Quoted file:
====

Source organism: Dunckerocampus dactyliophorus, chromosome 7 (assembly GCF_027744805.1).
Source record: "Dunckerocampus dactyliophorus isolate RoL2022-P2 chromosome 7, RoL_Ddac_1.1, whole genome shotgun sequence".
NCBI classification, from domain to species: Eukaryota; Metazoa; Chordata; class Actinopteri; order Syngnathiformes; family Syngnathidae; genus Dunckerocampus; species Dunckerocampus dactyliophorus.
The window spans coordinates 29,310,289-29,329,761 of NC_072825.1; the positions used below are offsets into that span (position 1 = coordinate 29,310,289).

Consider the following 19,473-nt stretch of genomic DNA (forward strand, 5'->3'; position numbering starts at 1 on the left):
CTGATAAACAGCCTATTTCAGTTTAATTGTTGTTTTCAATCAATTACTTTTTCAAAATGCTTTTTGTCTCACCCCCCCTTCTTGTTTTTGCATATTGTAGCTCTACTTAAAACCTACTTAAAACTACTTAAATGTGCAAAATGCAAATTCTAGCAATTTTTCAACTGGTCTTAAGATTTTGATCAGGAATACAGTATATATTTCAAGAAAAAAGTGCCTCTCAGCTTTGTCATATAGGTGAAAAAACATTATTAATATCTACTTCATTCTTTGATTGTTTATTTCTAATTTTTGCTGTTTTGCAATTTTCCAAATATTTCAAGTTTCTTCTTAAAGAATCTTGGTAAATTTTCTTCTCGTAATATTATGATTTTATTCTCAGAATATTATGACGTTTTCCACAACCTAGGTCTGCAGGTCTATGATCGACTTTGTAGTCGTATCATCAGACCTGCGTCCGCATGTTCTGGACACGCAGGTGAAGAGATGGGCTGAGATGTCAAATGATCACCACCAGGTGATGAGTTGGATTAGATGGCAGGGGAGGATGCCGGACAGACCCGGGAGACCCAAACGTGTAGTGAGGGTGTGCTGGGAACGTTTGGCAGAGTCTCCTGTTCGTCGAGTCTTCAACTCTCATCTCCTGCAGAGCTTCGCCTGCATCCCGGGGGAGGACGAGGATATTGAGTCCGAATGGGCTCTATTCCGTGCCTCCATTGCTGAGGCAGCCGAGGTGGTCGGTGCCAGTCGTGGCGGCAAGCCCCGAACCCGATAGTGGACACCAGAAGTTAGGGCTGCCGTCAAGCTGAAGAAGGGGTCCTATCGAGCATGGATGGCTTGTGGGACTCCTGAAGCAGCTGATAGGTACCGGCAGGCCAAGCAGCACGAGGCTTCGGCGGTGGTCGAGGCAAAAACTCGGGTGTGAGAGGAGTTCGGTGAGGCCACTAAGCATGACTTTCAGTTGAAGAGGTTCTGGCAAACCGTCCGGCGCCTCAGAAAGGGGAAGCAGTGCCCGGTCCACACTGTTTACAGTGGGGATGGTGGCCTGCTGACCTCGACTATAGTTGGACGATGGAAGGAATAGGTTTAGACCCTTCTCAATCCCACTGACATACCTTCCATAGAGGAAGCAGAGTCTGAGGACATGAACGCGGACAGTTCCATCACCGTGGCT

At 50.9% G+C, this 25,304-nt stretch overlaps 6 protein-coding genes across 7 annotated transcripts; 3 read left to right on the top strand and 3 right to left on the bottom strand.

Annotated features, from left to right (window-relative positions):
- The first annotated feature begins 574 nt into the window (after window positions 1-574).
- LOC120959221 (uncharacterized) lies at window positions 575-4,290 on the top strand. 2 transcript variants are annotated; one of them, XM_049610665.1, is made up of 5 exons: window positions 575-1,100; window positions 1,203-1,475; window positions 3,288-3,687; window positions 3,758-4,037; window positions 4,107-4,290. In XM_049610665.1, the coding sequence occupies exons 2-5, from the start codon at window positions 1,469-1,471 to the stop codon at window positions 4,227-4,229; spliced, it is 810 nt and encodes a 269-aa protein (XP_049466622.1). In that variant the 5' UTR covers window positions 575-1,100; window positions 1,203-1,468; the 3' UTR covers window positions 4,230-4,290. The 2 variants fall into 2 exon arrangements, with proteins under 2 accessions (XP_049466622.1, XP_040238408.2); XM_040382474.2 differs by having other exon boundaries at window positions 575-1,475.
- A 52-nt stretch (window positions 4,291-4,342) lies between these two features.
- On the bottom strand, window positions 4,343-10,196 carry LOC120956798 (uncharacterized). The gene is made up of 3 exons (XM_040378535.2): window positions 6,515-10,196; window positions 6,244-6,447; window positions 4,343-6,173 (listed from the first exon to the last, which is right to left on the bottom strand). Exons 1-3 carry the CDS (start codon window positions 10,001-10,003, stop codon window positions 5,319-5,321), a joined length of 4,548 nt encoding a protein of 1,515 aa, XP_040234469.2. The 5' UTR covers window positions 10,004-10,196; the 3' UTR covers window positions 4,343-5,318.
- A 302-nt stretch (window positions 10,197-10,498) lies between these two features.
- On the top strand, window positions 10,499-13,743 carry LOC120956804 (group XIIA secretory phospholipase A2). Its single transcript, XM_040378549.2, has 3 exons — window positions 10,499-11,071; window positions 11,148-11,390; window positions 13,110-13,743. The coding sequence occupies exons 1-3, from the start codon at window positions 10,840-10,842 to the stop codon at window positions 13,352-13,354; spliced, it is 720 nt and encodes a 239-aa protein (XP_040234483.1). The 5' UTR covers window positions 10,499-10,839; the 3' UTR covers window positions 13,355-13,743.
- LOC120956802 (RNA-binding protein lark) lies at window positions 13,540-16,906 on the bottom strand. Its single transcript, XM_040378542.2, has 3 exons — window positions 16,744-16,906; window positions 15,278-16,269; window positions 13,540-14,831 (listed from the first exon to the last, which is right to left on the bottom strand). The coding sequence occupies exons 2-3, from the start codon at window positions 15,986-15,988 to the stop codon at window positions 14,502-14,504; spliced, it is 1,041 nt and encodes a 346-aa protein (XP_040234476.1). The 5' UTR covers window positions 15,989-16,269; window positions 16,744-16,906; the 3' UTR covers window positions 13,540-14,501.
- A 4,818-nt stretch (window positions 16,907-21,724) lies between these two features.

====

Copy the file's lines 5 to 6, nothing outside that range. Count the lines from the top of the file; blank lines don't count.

Consider the following 19,473-nt stretch of genomic DNA (forward strand, 5'->3'; position numbering starts at 1 on the left):
CTGATAAACAGCCTATTTCAGTTTAATTGTTGTTTTCAATCAATTACTTTTTCAAAATGCTTTTTGTCTCACCCCCCCTTCTTGTTTTTGCATATTGTAGCTCTACTTAAAACCTACTTAAAACTACTTAAATGTGCAAAATGCAAATTCTAGCAATTTTTCAACTGGTCTTAAGATTTTGATCAGGAATACAGTATATATTTCAAGAAAAAAGTGCCTCTCAGCTTTGTCATATAGGTGAAAAAACATTATTAATATCTACTTCATTCTTTGATTGTTTATTTCTAATTTTTGCTGTTTTGCAATTTTCCAAATATTTCAAGTTTCTTCTTAAAGAATCTTGGTAAATTTTCTTCTCGTAATATTATGATTTTATTCTCAGAATATTATGACGTTTTCCACAACCTAGGTCTGCAGGTCTATGATCGACTTTGTAGTCGTATCATCAGACCTGCGTCCGCATGTTCTGGACACGCAGGTGAAGAGATGGGCTGAGATGTCAAATGATCACCACCAGGTGATGAGTTGGATTAGATGGCAGGGGAGGATGCCGGACAGACCCGGGAGACCCAAACGTGTAGTGAGGGTGTGCTGGGAACGTTTGGCAGAGTCTCCTGTTCGTCGAGTCTTCAACTCTCATCTCCTGCAGAGCTTCGCCTGCATCCCGGGGGAGGACGAGGATATTGAGTCCGAATGGGCTCTATTCCGTGCCTCCATTGCTGAGGCAGCCGAGGTGGTCGGTGCCAGTCGTGGCGGCAAGCCCCGAACCCGATAGTGGACACCAGAAGTTAGGGCTGCCGTCAAGCTGAAGAAGGGGTCCTATCGAGCATGGATGGCTTGTGGGACTCCTGAAGCAGCTGATAGGTACCGGCAGGCCAAGCAGCACGAGGCTTCGGCGGTGGTCGAGGCAAAAACTCGGGTGTGAGAGGAGTTCGGTGAGGCCACTAAGCATGACTTTCAGTTGAAGAGGTTCTGGCAAACCGTCCGGCGCCTCAGAAAGGGGAAGCAGTGCCCGGTCCACACTGTTTACAGTGGGGATGGTGGCCTGCTGACCTCGACTATAGTTGGACGATGGAAGGAATAGGTTTAGACCCTTCTCAATCCCACTGACATACCTTCCATAGAGGAAGCAGAGTCTGAGGACATGAACGCGGACAGTTCCATCACCGTGGCT